When Queers Had to Stay in the Closet, They Still Made It Work: The Secret History of Love
Despite all the video games, baked potato bars, and racquetball leagues in our great country, it seems people still care about love. We salute your lizard brain pursuits! You know who hasn't always had easy access to love? Queer people. Homophobia written into law and people's minds has meant a threatened existence for queers in our past, and sadly, in our present. Despite the terrible threat and violence a prejudiced society presented, plenty of folks found creative ways to live out their nontraditional gender expressions, drag personas, and same-sex love. Choreographer Sean Dorsey -- after two years of intensive interviews with LGBT elders -- collects these inspiring tales in The Secret History of Love, which starts a four-day run tonight at Dance Mission Theater.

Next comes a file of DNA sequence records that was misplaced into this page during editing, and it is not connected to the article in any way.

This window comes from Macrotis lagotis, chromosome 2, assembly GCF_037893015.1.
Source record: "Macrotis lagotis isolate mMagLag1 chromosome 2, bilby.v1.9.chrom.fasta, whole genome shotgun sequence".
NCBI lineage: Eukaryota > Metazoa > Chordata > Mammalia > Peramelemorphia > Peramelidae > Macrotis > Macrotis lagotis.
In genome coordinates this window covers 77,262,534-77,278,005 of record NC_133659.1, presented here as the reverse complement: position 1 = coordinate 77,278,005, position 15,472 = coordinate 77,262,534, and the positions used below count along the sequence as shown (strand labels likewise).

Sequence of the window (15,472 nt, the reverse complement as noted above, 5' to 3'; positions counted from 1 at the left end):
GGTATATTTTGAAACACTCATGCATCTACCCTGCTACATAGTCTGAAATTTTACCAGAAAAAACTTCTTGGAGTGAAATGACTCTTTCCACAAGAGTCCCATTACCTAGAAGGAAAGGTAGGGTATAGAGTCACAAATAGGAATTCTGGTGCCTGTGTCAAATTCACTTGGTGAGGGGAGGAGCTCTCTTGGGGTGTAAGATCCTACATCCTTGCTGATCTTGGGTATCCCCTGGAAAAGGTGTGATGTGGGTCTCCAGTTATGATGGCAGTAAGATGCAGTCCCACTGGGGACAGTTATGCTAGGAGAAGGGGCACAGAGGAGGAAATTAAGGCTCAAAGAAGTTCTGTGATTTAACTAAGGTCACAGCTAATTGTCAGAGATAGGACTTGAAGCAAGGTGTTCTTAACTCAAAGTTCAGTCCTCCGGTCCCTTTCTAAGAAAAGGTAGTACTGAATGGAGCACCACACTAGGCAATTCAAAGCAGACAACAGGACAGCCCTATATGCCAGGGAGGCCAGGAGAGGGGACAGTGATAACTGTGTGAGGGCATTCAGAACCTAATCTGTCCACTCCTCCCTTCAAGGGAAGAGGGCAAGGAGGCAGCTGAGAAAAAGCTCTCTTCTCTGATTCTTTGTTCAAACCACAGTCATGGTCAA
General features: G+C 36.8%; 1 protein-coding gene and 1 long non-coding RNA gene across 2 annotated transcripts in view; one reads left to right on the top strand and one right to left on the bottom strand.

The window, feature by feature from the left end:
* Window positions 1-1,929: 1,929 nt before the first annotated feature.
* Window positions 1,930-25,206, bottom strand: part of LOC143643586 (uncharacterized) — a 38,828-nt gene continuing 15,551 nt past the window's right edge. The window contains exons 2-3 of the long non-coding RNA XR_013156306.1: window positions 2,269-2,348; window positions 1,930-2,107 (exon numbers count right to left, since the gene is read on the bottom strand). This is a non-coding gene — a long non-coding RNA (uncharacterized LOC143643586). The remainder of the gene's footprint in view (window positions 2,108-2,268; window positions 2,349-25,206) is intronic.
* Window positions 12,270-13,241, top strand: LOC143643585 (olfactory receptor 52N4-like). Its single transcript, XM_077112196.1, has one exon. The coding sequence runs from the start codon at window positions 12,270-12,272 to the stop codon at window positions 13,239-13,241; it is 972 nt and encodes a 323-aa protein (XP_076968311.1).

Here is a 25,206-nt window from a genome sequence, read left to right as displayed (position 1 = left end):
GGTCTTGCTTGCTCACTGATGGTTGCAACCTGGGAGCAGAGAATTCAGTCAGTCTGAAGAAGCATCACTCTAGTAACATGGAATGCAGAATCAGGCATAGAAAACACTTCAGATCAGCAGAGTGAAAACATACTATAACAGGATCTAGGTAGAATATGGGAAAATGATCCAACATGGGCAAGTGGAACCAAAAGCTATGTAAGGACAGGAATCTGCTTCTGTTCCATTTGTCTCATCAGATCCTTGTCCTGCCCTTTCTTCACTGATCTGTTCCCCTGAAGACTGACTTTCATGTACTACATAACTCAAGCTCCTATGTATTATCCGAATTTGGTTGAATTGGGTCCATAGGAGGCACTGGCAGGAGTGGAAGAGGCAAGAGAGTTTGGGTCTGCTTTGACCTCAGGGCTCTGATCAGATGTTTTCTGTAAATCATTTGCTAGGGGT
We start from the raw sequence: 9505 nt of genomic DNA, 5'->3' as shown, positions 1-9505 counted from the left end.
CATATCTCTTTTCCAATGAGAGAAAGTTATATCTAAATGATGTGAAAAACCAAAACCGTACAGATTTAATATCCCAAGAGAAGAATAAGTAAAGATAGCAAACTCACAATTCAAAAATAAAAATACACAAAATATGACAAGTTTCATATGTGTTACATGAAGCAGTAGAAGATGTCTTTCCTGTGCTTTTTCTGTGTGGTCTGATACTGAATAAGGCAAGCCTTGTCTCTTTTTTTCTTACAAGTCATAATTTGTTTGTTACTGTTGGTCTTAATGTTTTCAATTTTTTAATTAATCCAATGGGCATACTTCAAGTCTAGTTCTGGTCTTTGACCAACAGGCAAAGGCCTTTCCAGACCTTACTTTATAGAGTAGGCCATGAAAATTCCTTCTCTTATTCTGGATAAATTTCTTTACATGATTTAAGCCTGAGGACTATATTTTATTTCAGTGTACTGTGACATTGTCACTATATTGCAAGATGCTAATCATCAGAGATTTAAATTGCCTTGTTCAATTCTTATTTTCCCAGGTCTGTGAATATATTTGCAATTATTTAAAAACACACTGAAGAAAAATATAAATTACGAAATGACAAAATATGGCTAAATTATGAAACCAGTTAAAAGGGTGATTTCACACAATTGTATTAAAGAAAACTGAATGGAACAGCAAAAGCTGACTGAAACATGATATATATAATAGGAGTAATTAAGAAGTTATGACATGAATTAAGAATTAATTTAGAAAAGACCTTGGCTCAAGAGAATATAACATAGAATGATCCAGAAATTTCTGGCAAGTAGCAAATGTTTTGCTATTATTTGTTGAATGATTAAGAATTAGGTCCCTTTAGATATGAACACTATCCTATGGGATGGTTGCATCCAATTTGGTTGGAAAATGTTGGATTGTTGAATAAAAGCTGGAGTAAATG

Lydia Daniller The Secret History of Love
As new generations of queers rise and older generations pass on, it's important to document these courageous and powerful stories of love, family, and the strength of spirit a person can summon under duress. The performance celebrates and mourns what has transpired before us, and it gives you new fodder for the pursuit of joy.
The Secret History of Love runs March 29-April 1 at Dance Mission Theater, 3316 24th St. (at Mission), S.F. Admission is $15-$25.